Today in Connected Consumer

The war of words between broadcasters and Dish Network over Dish’s AutoHop ad-skipping technology is heating up along with the litigation each side has filed against the other. On Wednesday, CBS CEO Les Moonves threatened to pull CBS stations from Dish if the satcaster doesn’t ditch AutoHop. “Hopper cannot exist,” Moonves told an investor conference in LA. “If Hopper exists, we will not be in business with (Dish). We cannot produce episodes for $3.5 million a piece and have the people at Dish say they will pull out the commercials. We will not be on Dish. We will go elsewhere.” Yesterday, Dish CEO Joe Clayton fired back, accusing CBS of trying to “bully” consumers. “Let me say this to Mr. Moonves and the broadcasters,” Clayton said at an investor conference in NY. “They would be well advised to tune in to the consumer. Give the consumer a better experience and everybody wins. The fast-forward button didn’t kill the television business.” Good thing they were 3,000 miles apart.

NBC and the Olympics: Old ways still earn gold

Although the networks have complained in recent years about the high costs of rights for major sporting events, to say nothing of the impact those high costs have on the carriage fees the networks demand from pay-TV distributors, nothing in NBC’s experience with the London Games suggests its time to change that formula.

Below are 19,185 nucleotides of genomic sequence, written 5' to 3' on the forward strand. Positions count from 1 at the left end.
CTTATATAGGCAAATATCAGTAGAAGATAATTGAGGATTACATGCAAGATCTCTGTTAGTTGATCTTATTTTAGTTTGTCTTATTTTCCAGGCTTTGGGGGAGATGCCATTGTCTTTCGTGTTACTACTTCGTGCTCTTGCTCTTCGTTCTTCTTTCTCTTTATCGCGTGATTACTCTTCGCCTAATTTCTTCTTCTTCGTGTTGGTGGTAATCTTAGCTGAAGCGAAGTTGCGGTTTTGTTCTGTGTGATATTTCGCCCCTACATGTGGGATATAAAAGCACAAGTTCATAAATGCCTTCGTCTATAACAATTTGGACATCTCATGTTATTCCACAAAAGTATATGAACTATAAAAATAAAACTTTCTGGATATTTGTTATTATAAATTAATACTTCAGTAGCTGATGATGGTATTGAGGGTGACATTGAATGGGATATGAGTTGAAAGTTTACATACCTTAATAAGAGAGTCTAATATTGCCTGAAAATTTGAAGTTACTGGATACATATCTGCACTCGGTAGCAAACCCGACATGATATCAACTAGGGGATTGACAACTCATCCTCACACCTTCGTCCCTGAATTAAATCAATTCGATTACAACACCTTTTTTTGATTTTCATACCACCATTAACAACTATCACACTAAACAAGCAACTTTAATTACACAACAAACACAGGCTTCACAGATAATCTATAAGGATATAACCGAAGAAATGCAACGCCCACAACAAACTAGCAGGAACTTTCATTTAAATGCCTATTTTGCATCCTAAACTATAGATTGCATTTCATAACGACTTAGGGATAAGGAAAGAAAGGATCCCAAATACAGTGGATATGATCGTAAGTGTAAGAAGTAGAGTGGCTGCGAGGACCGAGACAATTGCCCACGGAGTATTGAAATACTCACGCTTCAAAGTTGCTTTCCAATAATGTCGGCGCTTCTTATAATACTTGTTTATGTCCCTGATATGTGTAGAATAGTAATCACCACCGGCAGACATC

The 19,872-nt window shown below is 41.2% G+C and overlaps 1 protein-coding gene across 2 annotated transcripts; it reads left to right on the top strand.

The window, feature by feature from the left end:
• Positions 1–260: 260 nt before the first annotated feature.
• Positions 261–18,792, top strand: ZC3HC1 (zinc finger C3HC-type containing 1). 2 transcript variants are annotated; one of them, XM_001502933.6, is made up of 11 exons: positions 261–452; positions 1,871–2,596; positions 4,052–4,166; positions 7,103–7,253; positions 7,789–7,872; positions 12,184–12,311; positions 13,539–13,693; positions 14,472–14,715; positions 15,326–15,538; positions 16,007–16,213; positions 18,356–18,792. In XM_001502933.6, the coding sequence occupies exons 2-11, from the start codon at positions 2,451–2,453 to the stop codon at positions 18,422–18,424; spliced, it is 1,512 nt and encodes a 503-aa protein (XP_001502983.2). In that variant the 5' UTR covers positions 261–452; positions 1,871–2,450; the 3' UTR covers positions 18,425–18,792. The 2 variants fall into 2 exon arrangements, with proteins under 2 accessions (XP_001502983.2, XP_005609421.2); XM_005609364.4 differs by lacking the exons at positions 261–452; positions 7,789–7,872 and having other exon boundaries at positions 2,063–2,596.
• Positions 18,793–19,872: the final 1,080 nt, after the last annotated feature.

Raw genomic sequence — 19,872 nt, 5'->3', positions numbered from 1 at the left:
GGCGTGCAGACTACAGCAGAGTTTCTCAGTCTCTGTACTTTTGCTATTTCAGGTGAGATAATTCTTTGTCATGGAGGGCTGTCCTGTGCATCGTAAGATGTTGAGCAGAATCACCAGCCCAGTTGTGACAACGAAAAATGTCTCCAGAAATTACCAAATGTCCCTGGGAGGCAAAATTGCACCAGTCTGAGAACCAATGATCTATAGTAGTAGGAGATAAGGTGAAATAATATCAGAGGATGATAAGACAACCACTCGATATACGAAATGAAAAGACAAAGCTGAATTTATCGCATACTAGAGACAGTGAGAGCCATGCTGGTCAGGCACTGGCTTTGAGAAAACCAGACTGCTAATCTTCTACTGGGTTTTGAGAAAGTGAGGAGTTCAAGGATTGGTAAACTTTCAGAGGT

Today in Connected Consumer

The backlash to the backlash against NBC’s coverage of the Olympics has begun. Yesterday, The Atlantic’s Derek Thompson laid out the cold business logic for why NBC is not broadcasting the most compelling Olympic events live in favor of forcing viewers to watch them on tape delay during prime time. Now, Advertising Age, Variety and Sports on Earth blogger Will Leitch have all weighed in in defense of NBC for ignoring the madding crowd on Twitter and sticking to its prime time guns. Even The Onion has gotten into the backlash-to-the-backlash act, “quoting” NBC digital chief Vivian Schiller apologizing for not altering the invariant properties of the space-time continuum to allow people to watch live during prime time that occurred earlier in the day. Next up: the backlash against the backlash-to-the-backlash.